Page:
James Hyerczyk
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Japan Economy

Investors should start looking for signs of tension between Japan and the U.S. over the near-term due to renewed concerns over currency manipulation after the Bank of Japan made a surprise move in the Japanese Government Bond market on February 3.

For years, the two countries have sparred over the Dollar/Yen exchange rate especially since the Japanese currency began a prolong rise against the dollar nearly two years ago. However, most of the fighting has been done behind closed doors at Group of 7 summits and such. This time it may be different because President Trump implied recently that currency manipulation was one of the main reasons the U.S. was losing its competitive advantage in the global trade market.

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Almost a year ago, Japanese Finance Minister Taro Aso spoke publically about the continuing disagreement between U.S. and Japanese policymakers over whether the rise in the Yen seen since June 2015 has been severe enough to warrant an intervention. Japan favors a weaker currency primarily because it makes the country’s exports more attractive.

Aso also reiterated that Japanese officials wouldn’t hesitate to intervene in the market if the currency continued its sharp moves. He also said the Treasury Department’s decision to put Japan on a currency manipulation monitoring list “won’t constrain” the country’s currency policy.

To those uniformed Trump haters out there who accused him of being too harsh with China, German and Japan when he called out the three countries for currency manipulation earlier in the year, keep in mind that all three made the Treasury list of currency manipulators in May of 2016 when it published its semiannual report on currency practices.

Trump is different than the previous president in that he isn’t going to sit back and let his advisors take on the issue of currency manipulations with Japan behind the closed doors of a G-7 meeting. He wants to bring the issue out front and center.

Early last week, Trump said, “Look at what China is doing. You look at what Japan has done over the year. They play the money market, they play the devaluation market and we sit there like a bunch of dummies.”

“We don’t understand what he’s talking about,” Vice Finance Minister Masatsugu Asakawa said on February 1.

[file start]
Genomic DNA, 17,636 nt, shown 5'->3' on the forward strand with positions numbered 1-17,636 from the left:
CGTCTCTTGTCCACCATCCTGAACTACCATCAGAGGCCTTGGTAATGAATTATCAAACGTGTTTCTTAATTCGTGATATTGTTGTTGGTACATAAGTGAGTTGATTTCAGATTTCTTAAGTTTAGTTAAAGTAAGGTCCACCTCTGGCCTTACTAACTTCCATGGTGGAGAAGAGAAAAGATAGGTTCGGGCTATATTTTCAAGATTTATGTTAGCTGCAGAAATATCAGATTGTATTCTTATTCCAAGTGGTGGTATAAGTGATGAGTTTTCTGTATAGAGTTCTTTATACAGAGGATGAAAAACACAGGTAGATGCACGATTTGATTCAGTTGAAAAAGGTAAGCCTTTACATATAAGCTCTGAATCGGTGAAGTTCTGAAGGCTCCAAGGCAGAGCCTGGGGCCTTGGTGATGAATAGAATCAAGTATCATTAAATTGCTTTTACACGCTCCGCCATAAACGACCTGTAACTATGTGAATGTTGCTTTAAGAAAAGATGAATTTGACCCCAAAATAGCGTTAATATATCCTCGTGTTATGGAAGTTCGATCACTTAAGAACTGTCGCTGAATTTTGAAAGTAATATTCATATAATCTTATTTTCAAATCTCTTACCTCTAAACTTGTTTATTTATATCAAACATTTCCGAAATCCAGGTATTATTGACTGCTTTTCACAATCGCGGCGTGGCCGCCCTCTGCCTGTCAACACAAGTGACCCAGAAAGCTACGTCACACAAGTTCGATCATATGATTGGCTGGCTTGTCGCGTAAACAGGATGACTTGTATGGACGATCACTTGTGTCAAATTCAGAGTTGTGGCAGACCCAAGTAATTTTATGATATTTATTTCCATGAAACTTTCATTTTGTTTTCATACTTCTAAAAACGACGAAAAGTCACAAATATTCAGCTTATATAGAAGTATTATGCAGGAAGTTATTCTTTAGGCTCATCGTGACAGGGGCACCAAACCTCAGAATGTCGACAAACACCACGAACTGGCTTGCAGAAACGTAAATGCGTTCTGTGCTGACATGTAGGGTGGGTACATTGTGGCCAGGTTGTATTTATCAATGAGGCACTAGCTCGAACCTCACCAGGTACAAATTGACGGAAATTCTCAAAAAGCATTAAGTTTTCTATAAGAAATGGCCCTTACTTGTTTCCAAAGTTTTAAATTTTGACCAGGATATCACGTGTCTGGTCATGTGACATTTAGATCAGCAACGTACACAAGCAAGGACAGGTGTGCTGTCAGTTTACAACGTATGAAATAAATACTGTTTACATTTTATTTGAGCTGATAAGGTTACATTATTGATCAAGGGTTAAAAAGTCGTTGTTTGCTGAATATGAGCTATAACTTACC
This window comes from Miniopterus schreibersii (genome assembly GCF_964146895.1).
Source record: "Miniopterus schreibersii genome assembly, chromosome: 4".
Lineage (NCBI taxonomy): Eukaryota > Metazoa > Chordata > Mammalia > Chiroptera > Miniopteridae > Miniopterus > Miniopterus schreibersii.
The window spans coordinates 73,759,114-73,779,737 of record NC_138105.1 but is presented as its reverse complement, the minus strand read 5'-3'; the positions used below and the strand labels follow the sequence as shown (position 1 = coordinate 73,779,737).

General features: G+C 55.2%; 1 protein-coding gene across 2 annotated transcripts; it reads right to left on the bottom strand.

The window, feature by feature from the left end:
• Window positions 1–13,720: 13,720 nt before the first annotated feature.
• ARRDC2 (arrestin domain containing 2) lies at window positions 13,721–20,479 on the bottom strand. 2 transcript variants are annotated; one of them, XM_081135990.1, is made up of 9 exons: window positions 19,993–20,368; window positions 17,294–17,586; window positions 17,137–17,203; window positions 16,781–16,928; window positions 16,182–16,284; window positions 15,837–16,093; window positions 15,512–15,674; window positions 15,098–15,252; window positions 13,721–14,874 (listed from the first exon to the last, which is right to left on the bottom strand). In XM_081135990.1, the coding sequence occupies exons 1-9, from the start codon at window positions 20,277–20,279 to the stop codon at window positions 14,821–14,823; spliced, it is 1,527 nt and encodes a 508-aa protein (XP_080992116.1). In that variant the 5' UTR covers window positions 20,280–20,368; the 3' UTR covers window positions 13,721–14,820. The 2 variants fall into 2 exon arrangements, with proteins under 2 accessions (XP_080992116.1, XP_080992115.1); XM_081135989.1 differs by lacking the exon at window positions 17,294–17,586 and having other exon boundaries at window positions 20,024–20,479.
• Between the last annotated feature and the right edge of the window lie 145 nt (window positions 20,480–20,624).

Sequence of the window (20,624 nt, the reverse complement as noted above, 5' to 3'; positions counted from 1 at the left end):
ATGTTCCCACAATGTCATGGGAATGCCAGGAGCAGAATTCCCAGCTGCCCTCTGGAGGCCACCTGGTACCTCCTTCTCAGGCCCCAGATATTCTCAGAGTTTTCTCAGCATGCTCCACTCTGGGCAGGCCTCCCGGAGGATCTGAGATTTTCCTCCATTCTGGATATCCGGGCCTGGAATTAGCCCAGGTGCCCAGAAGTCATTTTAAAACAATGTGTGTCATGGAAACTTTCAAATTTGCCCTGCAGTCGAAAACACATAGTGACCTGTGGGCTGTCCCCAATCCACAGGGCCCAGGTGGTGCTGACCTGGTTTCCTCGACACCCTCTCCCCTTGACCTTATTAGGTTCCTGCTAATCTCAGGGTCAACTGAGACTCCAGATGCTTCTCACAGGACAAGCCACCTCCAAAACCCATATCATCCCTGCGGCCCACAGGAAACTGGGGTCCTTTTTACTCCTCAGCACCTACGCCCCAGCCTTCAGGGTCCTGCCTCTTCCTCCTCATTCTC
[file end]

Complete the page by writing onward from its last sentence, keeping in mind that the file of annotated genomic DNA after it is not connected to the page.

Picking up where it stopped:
Chief Cabinet Secretary Yoshihide Suga said that Trump’s criticism was “totally incorrect,” stressing that Japan’s foreign exchange policy sticks to agreements made by major economies at G7 and G20 meetings.

Prime Minister Shinzo Abe told parliament that suggestions that Japan was devaluing the Yen were off the mark.

Asakawa, the country’s top financial diplomat, said Japanese monetary policy is aimed at pulling the country out of the cycle of falling prices that has plagued it for decades. The government hasn’t intervened in currency markets for long time, he said.

Well call it what you want, but the Bank of Japan took action to weaken the Yen on February 3 when the BOJ stepped into the market with a special operation aimed at bringing the yield on the 10-year Japanese Government Bond back down to its target of around zero percent. The move essentially reigned in yields, helping to weaken the Japanese Yen.

This move took place against the wishes of the market. The market had driven yields higher. The market interpreted that the BOJ was basically allowing it to inch up from zero, and not trying to constrain the 10-year yield. According to analysts, the market was basically testing how strongly the BOJ feels about the 10-year interest rate guidance.

I believe in free markets for free men so going in to stop the rising 10-year yield was manipulation.

Last Monday, the BOJ raised its economic growth forecasts. It also predicted that inflation would rise to around its target of 2 percent around fiscal 2018.

So why the intervention? It was done to assure the weaker Japanese Yen because the currency is getting dangerously close to revisiting levels not seen since early November. If the BOJ really thought the economy had turned an important corner then the only reason to drive yields down was to make the Yen cheaper so that global investors would continue to buy Japanese goods.

And that my friend is currency manipulation, in my opinion. Let’s wait and see if Trump feels the same way. We may know shortly so watch for a tweet.

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